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Oxford University Press
01 November 2006
Reference works; Mathematics & Sciences; Popular science; Physics; Chemistry; Physical chemistry; Biochemistry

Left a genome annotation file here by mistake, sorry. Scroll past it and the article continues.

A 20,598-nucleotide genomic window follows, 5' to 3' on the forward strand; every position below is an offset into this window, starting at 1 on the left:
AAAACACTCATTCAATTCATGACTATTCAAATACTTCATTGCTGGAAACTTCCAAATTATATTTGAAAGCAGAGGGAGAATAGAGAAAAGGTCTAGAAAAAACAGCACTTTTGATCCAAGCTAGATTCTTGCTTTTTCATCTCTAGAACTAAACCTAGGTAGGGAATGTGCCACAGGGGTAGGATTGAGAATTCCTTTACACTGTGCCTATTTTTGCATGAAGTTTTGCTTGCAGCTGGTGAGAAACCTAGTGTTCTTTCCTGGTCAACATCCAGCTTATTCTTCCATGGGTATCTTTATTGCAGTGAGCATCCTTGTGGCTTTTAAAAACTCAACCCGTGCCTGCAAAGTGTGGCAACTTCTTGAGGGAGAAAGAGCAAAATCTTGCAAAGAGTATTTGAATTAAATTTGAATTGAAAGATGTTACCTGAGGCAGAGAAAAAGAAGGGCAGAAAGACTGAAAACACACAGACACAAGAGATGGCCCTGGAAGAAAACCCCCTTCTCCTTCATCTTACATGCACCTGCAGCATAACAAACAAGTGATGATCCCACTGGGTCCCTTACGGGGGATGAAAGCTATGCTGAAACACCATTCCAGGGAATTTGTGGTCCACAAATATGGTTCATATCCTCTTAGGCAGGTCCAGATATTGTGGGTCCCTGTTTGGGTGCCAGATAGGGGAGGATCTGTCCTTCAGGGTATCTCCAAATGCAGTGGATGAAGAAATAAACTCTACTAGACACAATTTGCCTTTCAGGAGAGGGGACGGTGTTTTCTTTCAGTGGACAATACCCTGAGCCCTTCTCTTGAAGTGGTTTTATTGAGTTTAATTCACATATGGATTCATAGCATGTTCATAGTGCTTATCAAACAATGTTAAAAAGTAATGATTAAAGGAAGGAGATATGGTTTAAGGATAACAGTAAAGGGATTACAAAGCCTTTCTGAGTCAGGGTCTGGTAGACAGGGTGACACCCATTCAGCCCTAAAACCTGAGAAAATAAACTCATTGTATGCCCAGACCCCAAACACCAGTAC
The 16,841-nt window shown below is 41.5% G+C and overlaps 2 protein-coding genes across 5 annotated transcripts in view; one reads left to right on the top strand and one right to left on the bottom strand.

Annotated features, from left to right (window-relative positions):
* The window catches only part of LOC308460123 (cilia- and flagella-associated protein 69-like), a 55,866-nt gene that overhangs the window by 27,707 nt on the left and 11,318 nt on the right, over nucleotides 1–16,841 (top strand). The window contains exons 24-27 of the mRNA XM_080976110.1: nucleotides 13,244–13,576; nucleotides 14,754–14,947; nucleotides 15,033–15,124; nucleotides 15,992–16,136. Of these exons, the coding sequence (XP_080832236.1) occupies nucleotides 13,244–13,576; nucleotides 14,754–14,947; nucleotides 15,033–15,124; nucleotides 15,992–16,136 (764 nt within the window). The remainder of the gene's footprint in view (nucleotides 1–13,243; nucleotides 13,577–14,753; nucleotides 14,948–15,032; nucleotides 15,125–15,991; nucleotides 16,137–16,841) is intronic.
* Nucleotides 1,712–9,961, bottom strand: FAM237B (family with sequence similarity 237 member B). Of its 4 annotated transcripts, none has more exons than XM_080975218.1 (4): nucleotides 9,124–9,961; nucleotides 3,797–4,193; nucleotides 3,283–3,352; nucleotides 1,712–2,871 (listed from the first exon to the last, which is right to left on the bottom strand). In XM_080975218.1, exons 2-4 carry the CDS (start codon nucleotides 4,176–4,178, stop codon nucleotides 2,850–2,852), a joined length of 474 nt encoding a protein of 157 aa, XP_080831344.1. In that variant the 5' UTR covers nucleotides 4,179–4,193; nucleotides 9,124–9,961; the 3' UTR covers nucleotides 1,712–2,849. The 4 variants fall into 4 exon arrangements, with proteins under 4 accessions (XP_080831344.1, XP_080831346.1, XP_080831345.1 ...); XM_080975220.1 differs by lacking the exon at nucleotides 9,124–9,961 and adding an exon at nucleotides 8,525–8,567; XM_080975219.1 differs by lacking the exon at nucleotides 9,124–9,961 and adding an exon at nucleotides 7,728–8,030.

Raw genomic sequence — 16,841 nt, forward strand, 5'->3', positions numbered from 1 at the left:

The periodic table is one of the most potent icons in science. It lies at the core of chemistry and embodies the most fundamental principles of the field. The one definitive text on the development of the periodic table by van Spronsen (1969), has been out of print for a considerable time. The present book provides a successor to van Spronsen, but goes further in giving an evaluation of the extent to which modern physics has, or has not, explained the periodic system. The book is written in a lively style to appeal to experts and interested lay-persons alike. The Periodic Table begins with an overview of the importance of the periodic table and of the elements and it examines the manner in which the term 'element' has been interpreted by chemists and philosophers. The book then turns to a systematic account of the early developments that led to the classification of the elements including the work of Lavoisier, Boyle and Dalton and Cannizzaro. The precursors to the periodic system, like Doebereiner and Gmelin, are discussed. In chapter 3 the discovery of the periodic system by six independent scientists is examined in detail. Two chapters are devoted to the discoveries of Mendeleev, the leading discoverer, including his predictions of new elements and his accommodation of already existing elements. Chapters 6 and 7 consider the impact of physics including the discoveries of radioactivity and isotopy and successive theories of the electron including Bohr's quantum theoretical approach. Chapter 8 discusses the response to the new physical theories by chemists such as Lewis and Bury who were able to draw on detailed chemical knowledge to correct some of the early electronic configurations published by Bohr and others. Chapter 9 provides a critical analysis of the extent to which modern quantum mechanics is, or is not, able to explain the periodic system from first principles. Finally, chapter 10 considers the way that the elements evolved following the Big Bang and in the interior of stars. The book closes with an examination of further chemical aspects including lesser known trends within the periodic system such as the knight's move relationship and secondary periodicity, as well at attempts to explain such trends.